Cyber Security: Back to Basics

October is Cyber Security Awareness Month. Last year, we told you all about Cyber Insurance: what it covers, who should buy it, and why it’s an important part of your commercial insurance portfolio.

This Cyber Security Awareness Month, we are going back to basics.

What is cybersecurity?

According to the international tech company Cisco, “cybersecurity is the practice of protecting systems, networks, and programs from digital attacks,” also called cyberattacks.

What is a cyberattack?

A cyberattack is the work of a cybercriminal who tries to illegally access a computer network, system or program.

There are numerous variations, but the main types of cyberattacks are:

  • Social engineering is when a cybercriminal lures sensitive information out of a victim by disguising themselves as someone else, or through other trickery.
    • Phishing – the most common type of cyberattack – is a form of social engineering wherein emails asking for credit card or banking info are sent from nefarious sources but appear to be from a trusted source. (E.g. An employee gets an email that looks to be from the CEO and “need a quick favour.”) This is also called “spoofing.”
  • Malware is any malicious software used to illegally access or damage a computer network, system or program.
    • Ransomware and spyware are two common types of malware. Both are pretty much what they sound like: ransomware is when a hacker blocks access to your systems or data until you pay a ransom; spyware is malware that steals information from your network.
    • Trojans – malicious software that hide within legitimate software – are another example of malware.

What can I do to protect my business?

Physical and digital protection are both important aspects of cybersecurity. Locking your computer with passwords, and locking your computer in a secure location combine to be a better defense than one on its own.

But it’s not just PCs that are vulnerable to cyberattacks: smartphones are also at risk (and most of us don’t physically lock up our phones when we are not using them). We can, however, still take physical steps to ensure our smartphones are secure, such as not leaving them on the seat in our car when we run into the store to grab a couple things.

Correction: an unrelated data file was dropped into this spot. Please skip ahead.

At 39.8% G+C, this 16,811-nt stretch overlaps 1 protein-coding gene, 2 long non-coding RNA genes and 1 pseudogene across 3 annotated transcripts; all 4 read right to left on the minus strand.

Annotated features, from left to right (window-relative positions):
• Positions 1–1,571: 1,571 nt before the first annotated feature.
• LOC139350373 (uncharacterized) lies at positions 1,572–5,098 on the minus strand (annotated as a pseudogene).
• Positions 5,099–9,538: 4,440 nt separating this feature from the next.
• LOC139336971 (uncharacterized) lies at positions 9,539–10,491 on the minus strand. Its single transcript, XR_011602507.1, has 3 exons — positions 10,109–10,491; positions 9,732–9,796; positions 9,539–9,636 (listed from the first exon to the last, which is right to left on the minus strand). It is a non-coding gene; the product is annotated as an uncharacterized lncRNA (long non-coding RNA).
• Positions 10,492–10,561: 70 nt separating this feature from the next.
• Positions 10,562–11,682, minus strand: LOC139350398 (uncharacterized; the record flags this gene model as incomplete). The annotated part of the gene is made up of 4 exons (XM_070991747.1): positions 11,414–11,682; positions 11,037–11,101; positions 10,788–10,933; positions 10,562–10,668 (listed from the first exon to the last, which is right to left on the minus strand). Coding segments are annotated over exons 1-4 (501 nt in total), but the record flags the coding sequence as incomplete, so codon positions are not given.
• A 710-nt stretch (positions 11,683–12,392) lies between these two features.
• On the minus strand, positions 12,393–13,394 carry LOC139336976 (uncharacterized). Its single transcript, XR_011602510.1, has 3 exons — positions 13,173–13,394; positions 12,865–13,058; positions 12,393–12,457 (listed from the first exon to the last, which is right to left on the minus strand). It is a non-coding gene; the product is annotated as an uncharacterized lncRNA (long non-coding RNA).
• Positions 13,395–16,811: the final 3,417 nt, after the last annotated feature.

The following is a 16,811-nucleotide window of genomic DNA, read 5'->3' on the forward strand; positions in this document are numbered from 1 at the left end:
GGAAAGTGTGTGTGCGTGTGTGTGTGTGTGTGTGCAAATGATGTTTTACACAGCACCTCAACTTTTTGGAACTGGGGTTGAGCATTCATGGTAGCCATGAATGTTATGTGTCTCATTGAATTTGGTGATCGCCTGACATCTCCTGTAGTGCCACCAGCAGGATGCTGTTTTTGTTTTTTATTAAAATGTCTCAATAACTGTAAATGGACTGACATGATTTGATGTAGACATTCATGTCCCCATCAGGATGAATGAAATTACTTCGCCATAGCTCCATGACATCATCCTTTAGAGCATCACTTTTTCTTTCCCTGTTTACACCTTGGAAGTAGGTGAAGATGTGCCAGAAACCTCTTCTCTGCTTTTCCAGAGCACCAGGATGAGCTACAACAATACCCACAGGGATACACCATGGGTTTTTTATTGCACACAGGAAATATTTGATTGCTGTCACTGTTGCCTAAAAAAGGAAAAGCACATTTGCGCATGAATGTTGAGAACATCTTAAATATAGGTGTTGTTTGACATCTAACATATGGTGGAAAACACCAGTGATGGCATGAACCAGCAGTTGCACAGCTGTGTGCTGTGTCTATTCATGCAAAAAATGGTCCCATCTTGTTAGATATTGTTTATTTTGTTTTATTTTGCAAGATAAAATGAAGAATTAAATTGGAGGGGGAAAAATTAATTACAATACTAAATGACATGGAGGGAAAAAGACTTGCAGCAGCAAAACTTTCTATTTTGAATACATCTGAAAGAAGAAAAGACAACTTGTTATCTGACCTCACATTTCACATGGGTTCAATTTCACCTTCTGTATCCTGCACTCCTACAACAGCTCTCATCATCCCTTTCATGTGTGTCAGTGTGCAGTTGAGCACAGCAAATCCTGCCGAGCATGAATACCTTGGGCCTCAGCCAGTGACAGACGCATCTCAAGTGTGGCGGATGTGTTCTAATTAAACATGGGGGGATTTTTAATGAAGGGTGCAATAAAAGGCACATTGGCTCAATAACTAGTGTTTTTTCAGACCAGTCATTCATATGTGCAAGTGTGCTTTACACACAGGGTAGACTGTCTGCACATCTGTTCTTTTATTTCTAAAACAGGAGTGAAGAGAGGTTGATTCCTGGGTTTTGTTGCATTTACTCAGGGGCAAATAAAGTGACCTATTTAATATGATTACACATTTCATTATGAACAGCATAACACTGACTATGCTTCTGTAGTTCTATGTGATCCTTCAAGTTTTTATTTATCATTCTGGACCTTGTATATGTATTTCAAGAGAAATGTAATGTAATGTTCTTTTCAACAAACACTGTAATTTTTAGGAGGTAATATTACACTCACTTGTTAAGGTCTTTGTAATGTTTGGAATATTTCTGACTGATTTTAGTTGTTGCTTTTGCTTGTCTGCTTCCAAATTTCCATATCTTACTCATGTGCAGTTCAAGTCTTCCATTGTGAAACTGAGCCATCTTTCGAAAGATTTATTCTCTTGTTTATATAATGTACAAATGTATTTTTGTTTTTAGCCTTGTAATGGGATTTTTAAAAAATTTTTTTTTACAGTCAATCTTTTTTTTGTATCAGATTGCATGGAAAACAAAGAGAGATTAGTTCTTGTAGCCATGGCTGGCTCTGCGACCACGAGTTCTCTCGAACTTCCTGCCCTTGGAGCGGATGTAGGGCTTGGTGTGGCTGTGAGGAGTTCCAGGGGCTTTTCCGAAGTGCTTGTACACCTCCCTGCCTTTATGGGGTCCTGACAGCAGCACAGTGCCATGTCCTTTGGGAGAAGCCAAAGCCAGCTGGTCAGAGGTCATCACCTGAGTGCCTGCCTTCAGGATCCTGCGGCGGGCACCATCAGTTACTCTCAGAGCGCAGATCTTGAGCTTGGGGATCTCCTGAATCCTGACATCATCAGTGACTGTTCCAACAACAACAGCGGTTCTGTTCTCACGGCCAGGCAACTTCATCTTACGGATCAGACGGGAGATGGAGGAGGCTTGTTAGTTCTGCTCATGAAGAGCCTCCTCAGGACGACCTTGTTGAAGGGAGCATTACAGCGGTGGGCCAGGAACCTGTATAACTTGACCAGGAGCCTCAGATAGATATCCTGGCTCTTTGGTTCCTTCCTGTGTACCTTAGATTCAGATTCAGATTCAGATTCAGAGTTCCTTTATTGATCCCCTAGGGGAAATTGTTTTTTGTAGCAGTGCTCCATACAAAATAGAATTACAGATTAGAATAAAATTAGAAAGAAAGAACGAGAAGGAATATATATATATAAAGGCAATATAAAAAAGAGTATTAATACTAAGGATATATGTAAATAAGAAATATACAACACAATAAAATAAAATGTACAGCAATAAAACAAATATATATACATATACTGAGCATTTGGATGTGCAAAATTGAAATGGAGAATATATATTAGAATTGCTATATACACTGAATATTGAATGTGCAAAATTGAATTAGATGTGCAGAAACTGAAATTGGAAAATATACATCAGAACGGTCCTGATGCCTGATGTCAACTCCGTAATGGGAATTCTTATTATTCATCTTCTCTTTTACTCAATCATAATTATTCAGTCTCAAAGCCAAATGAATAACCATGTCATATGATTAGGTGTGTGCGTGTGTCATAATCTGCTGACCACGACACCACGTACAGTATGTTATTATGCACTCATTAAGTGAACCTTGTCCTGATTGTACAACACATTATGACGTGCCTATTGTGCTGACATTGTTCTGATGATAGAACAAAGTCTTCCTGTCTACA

While physical security is important, strong, multi-layered digital protections are the key to a robust cybersecurity system.

There are lots of things we can do to protect our networks, systems, and programs, including:

  • Keeping your employees informed about cyber risks and the steps they can take to help minimize this risk.
  • Installing antivirus and anti-malware software and keeping the software up-to-date. This will help defend against any viruses or malicious software threatening your devices.
  • Using a virtual private network (VPN), and requiring all remote workers to access the company systems through the VPN.
  • Encrypting data so even if hackers get into your system, they cannot – without the key – decrypt and steal your data.
  • Installing a cloud security software to monitor the data we store in the cloud.
  • Creating strong passwords that are at least 10 characters, and a combination of letters (upper- and lower-case), numbers, and symbols. (Last year, CNN published a list of the most common passwords to be breached, based on a study by the National Cyber Security Centre in the UK. TL:DR – don’t use 123456, password, or qwerty. Your name, your favourite sports team, and certain animals (monkey, dragon) are also risky choices.)
  • Requiring two-factor authentication for and added layer of login protection.
  • Backing up your data regularly to help you restore your data following an attack.

Since even the best cybersecurity systems cannot prevent all attacks, it is vital to have comprehensive cyber insurance in place to help you recover after an attack.

To get a quote for cyber insurance, contact your commercial insurance broker.